By Graeme MacKay, The Hamilton Spectator – Saturday, October 26, 2013
RBG hunt eyed for November
An organized deer hunt at the Royal Botanical Gardens — if it goes ahead — will not be an extension of the annual hunt held by the Hamilton Conservation Authority, says the HCA chair.
Chris Firth-Eagland stressed that while the conservation authority has shared protocol and contact information about their annual Haudenosaunee hunt, the RBG’s program would be “something completely new.”
The RBG wants to control the growing deer population on its land — the plants are threatened — and get the increasingly bold animals to “act like normal deer again,” said Carlo Balistrieri, head of horticulture.
“We are seriously looking at it,” he said. “There is potential for a small pilot this year.”
Last year’s eight-week hunt in the Dundas Valley Conservation Area killed about 37 deer, well below the limit of 80. This year, the hunt will be restricted to archery — no guns allowed.
Firth-Eagland said the HCA has connected RBG staff with Haudenosaunee hunters to discuss the potential program.
Both Dundas Valley and the RBG have an overabundance of deer, according to surveys in recent years. One count by 15 RBG volunteers and staff in February spotted 162 on the north and south shores of Cootes Paradise.
Balistrieri, who prefers the term “controlled harvest” over “hunt,” said they are looking at it as a template because the Haudenosaunee people “share a lot of the ethos in common, and we felt they would be good to talk to.
“They have experience, expertise … they have a lot of the same cares and loves for the land and the plants and animals that we do.”
While Balistrieri was unable to provide specifics on what the RBG hunt would entail, he did say, “I can certainly tell you that we would not be interested in seeing firearms used in any way on the property.”
He also said “there are relatively few areas (within the RBG) where it’s even appropriate to do something like this, were it to happen.”
While he was unable to provide specifics around potential safety concerns at the RBG lands versus the Dundas Valley, he said the RBG area is “actually probably safer.”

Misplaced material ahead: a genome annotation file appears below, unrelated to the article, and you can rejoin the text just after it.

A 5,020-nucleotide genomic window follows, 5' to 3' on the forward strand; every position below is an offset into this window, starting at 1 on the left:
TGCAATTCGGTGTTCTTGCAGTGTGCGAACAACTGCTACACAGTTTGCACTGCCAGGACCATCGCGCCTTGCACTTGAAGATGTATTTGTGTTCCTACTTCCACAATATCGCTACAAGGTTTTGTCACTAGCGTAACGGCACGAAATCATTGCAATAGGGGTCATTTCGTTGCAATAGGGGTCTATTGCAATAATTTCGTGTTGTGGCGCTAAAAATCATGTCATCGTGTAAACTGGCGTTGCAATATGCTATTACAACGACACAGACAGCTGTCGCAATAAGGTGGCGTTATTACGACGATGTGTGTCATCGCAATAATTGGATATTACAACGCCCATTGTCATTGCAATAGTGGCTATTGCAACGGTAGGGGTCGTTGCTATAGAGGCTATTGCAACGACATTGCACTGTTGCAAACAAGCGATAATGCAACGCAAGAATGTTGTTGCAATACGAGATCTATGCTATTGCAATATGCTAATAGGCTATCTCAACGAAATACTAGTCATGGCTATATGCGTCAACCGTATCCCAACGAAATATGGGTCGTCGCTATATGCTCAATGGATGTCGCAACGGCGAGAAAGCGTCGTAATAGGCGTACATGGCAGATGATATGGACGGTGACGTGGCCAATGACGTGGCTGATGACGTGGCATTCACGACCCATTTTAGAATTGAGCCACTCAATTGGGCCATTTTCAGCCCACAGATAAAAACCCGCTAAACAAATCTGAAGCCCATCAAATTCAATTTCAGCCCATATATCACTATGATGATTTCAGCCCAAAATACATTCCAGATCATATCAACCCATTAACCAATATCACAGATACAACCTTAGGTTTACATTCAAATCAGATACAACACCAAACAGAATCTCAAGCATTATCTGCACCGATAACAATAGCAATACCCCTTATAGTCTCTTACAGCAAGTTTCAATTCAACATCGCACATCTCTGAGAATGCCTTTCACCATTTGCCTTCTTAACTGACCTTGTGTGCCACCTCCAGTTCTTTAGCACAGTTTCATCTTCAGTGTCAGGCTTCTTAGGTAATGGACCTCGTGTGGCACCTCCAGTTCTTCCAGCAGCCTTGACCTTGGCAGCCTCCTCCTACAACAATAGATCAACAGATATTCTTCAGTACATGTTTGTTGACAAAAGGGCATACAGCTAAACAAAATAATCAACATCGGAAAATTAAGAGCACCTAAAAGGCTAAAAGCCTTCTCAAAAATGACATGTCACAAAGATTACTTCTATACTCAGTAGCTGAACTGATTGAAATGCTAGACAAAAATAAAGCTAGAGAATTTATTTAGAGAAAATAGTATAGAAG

The HCA’s Haudenosaunee hunt is expected to begin the third week of November. (Source: Hamilton Spectator)
RBG deer cull not open to non-natives (Oct. 26)
The views held by many about hunting and hunters perpetuate stereotypes that make informed decision-making impossible.
A few years ago, I decided to take up hunting because of my concern with factory farming. The barely humane conditions, the antibiotics and steroids concern me. I also wanted to educate my children about how creating a healthy lifestyle can be done without depending on such a crazy industry.
After taking the courses and meeting other hunters, I have learned that this is a community that prides itself on the humane harvest of animals for food. This is a community that takes its role in preserving the natural environment to heart. And hunters generally understand that to waste an animal that has been killed is unethical.
So, to the board at the Royal Botanical Gardens, I say please educate yourselves and you will see that one cultural group does not hold a monopoly on ethical hunting. And, to the cartoonist of the Spec, please continue to enjoy the sight of your chemically and biologically altered food as it trundles by you on the highway towards mass slaughter; but, please spare me your sanctimonious views.
Pheroze Jeejeebhoy, Hamilton